Seeking excellence, without apology

What is remarkable and compelling about true excellence is that it brings with it the impulse for aspiration, a model for following, a standard that invites an urge for similar achievement. The notion of excellence provides an aspirational standard for those who struggle for great achievement and who see in that struggle a link to their better selves.

Last Friday night I listened to the New York Philharmonic orchestra play Beethoven in Ann Arbor’s jam-packed and enthusiastic Hill Auditorium. The next afternoon, I watched the University of Michigan Wolverines trounce Northwestern in an equally jam-packed and enthusiastic Michigan Stadium.

Two events. They couldn’t have been more unlike, except for this: They both represent a level of excellence that is significant, rare, inspiring ‒ and totally necessary for our society.

Under the baton of the boyish, yet compelling 48-year-old maestro Alan Gilbert, the New York Phil – one of the greatest orchestras in the world – brought forth the magnificence of power, precision and emotional exaltation of Beethoven’s Seventh Symphony.

Presenting the concert was the University Musical Society, which since 1879 has brought excellence to Michigan audiences through the very best of music and the performing arts. On Sept. 10, President Obama presented the society, through UMS President Kenneth Fischer, with a 2014 National Medal of Arts, the nation’s highest public artistic honor.

The Northwestern game marked another stage in the “rise, fall and return” of Michigan football, as so movingly and astutely presented in John U. Bacon’s recent book, “Endzone: The Rise, Fall and Return of Michigan Football.” Describing the managerial errors behind the recent self-destruction of the U-M football program, author Bacon concludes, “After more than a century of sound stewardship, Michigan lost its way. It ignored established safeguards, and forgot the values that made it great. The resulting downfall was swift and stunning.”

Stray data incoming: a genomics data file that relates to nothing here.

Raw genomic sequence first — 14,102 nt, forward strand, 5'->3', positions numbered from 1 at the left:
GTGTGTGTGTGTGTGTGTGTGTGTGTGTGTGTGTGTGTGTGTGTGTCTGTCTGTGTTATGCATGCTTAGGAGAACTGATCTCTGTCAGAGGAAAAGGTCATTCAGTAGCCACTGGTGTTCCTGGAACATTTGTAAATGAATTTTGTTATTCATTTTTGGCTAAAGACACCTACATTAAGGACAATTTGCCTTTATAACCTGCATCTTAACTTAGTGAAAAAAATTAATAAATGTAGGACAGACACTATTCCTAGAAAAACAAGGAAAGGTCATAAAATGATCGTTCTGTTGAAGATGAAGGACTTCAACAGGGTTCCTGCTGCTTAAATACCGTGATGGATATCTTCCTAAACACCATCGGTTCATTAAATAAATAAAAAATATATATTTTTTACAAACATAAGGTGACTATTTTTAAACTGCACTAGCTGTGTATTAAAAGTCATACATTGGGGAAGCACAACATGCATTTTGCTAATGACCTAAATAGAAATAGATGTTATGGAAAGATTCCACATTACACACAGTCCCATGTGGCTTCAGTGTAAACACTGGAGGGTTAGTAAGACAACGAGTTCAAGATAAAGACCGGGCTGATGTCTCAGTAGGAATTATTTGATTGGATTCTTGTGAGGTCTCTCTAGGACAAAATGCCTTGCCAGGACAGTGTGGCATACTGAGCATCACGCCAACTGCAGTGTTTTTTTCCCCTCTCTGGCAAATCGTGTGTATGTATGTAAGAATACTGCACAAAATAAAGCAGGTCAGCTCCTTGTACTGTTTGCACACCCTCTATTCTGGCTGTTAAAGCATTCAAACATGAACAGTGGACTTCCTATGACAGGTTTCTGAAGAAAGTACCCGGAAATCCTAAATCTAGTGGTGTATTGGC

Finally, a new football coach, Jim Harbaugh, was brought to Ann Arbor as the unquestioned “Michigan Man,” the inheritor of the values, grit and insistence on excellence that made Bo Schembechler a legend in his own time. In its first few games, Harbaugh’s team has more than fully responded.

Reflecting on these two events brings me to the notion of excellence and the often closely-linked but enormously different terms, “elitism” and “arrogance.”

Some people confuse focus on excellence as a sign of elitism. Nonsense; what’s elitist about starting your best athlete as quarterback?

Nor is excellence necessarily accompanied by arrogance, but all too often it is. Folks at Michigan State used to talk about the “arrogant asses from Ann Arbor” (maybe they still do) and the insult was ‒ from time to time ‒ much too close for comfort.

What is remarkable and compelling about true excellence is that it brings with it the impulse for aspiration, a model for following, a standard that invites an urge for similar achievement. The notion of excellence provides an aspirational standard for those who struggle for great achievement and who see in that struggle a link to their better selves.

Arrogance, on the other hand, repels. It captures the dark underside of achievement, poisoning effort by linking it to overweening pride, to the urge to put down others striving for achievement and the unwillingness to recognize that pride, indeed, goes before a fall.

This is not just idle philosophizing. In its cheating rush to be Number One, the German auto company, Volkswagen, succeeded in its arrogance in wounding itself grievously, maybe permanently, by deliberately cheating on emissions tests for the American market. And as author Bacon demonstrates in detail, the Michigan football program’s arrogant failure to cleave to well-established values lay at the core of its recent decline.

Societies, whether nations, states or small groups, need to experience excellence to inspire them to greater effort, to demonstrate that the shared concrete goal of aspiration is just as real as it is difficult to achieve. People who listened to the New York Philharmonic plumb the depths of Beethoven will never hear the Seventh Symphony in quite the same way.

U-M President Mark Schlissel speaks repeatedly of how important the football program is in pulling together a diverse and complicated university community; the collective joy in Michigan Stadium at the end of the game last Saturday conclusively proved the point.